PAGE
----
Understanding how to perform sophisticated searches of online information
will greatly increase your chances of finding what you want. While most popular search engines let you define your search criteria in very specific ways, not all function identically.
If a search keyword is capitalized, the search engine returns only documents
containing the capitalized word. For example, if you were interested in
documents relating to the country of China, capitalizing the word when using
an engine that supports capital sensitivity narrows the number of results
returned, eliminating documents that relate to china dishes or cookery.
Note however, that in many instances it's better to leave keywords uncapitalized so that the results contain keywords in either form.
When using search terms containing more than one word, enclosing them in quotation marks, returns documents containing the exact phrase only. Here's an example: When searching for information
on gun control legislation, using "gun control" eliminates documents
that contain the words gun and control, but not in that order;
possibly in entirely different paragraphs and maybe not even relating to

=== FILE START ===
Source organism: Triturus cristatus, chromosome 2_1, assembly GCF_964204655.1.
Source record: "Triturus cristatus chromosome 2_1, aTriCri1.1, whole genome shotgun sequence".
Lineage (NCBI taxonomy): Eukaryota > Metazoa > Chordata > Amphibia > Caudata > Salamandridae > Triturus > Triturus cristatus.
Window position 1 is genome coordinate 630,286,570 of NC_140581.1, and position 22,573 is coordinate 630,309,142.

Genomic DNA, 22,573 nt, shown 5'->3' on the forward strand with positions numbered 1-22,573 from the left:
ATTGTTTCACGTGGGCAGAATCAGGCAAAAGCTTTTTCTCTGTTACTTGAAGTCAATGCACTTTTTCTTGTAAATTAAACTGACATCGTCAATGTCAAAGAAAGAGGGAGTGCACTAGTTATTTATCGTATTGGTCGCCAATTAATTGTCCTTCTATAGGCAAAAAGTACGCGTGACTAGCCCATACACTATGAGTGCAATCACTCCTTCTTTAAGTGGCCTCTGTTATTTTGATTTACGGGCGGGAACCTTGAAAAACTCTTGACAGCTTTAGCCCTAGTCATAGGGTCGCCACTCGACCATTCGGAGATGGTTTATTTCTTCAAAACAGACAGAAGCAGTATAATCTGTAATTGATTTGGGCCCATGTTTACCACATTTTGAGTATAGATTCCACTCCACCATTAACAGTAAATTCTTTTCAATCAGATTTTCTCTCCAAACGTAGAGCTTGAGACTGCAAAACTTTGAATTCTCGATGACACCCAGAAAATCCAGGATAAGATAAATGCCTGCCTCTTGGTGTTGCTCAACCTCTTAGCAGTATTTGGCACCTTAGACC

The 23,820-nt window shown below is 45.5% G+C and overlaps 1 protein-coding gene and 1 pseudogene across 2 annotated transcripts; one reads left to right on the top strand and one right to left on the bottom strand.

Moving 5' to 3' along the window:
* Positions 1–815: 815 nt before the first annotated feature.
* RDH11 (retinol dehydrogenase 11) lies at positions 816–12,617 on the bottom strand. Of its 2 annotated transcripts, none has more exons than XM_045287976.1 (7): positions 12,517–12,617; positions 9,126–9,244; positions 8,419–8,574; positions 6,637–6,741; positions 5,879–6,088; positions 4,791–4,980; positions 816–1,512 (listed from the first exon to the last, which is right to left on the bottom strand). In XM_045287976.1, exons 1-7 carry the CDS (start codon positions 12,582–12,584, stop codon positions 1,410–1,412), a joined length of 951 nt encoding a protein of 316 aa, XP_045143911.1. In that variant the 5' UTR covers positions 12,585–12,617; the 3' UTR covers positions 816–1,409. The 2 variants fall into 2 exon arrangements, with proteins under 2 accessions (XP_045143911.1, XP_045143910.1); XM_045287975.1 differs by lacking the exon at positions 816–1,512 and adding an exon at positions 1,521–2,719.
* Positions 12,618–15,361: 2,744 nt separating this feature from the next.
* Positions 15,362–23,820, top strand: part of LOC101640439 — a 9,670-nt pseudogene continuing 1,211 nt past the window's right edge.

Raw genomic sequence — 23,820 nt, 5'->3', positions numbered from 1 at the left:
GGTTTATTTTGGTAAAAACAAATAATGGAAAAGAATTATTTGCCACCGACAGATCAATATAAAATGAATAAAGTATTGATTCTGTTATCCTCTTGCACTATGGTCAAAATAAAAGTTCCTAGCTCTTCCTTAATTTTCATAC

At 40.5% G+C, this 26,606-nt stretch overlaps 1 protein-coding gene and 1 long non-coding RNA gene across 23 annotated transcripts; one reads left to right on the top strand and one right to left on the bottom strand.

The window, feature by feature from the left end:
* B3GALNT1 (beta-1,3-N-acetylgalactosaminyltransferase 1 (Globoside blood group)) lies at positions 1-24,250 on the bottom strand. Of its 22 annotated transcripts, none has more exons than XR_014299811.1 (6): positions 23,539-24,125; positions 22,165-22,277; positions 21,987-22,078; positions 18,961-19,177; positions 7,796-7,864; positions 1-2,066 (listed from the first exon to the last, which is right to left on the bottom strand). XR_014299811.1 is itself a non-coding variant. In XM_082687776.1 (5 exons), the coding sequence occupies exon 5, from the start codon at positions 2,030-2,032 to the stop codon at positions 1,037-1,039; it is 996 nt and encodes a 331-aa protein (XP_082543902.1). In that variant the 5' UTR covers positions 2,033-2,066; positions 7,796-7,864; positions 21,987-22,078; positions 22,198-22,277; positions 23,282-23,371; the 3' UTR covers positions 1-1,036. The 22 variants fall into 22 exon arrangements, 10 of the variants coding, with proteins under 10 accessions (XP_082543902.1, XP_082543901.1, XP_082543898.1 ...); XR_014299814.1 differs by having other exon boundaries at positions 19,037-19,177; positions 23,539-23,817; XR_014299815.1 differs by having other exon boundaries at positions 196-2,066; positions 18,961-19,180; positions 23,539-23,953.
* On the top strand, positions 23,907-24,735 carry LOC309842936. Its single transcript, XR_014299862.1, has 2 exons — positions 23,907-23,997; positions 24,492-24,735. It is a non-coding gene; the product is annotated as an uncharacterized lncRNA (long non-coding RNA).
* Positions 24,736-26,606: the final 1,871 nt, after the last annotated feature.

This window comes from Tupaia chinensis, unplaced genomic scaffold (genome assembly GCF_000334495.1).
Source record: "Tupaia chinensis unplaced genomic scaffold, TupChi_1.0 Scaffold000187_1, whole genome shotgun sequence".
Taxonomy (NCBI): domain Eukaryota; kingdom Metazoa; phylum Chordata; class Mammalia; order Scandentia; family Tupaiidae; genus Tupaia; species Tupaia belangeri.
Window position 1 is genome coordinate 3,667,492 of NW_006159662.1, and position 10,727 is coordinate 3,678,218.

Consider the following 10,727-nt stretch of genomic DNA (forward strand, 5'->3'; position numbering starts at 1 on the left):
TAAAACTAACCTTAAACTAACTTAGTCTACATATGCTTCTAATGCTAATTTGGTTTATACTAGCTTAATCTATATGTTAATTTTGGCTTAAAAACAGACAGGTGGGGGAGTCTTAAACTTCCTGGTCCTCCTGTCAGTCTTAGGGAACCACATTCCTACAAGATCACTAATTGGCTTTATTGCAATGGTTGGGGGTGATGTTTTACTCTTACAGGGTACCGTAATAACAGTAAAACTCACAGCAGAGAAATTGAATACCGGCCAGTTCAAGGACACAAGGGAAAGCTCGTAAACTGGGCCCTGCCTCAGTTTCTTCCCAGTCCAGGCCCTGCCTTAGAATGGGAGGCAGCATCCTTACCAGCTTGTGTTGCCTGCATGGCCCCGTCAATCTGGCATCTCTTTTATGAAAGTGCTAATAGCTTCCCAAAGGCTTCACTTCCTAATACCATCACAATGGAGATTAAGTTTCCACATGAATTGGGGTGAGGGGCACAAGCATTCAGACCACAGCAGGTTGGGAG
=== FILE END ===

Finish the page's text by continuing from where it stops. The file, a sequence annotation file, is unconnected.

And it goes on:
the topic of gun control.
If you are looking for information on gardening, you could use it as your keyword.
However, if your results are limited in number (though not likely with gardening)
and you want to broaden your search, use a root part of the word and abbreviate
it with an asterisk (garden*). The engine will return links to documents
containing gardens, garden, gardener, gardeners, and so on.
Perhaps the most useful feature in defining search criteria, Boolean operators provide you with powerful control over search engine logic. The Boolean operators AND, OR, NOT (or AND NOT in some engines), NEAR and parentheses are in many ways analogous to mathematical operators in how they shape the execution of a complex equation. Here's what these Boolean operators do for you:
If you want a document that contains all of your keywords, use the
capitalized word AND between keywords. The engine will only
find documents that have both words. Here's an example: Using the
search criteria 49ers
AND schedule would return all documents that contain
both words. Be sure to capitalize all letters in the word AND, otherwise
the search engine will treat it as a keyword, not as an operator.
If the left oval represents all documents containing the word 49ers
and the right oval represents all documents containing the word schedule,
the intersection of those ovals, the green area, represents all documents
containing both words. You can see how this operator is useful in
narrowing your results.
If you want to broaden your search to find documents that contain
either of the keywords, use the OR operator between words. This is
very useful when searching for terms that have synonyms. An example
is children OR kids,
which would return any document that had either of the words.
If the left oval represents all documents containing the word children
and right oval represents all documents containing the word kids,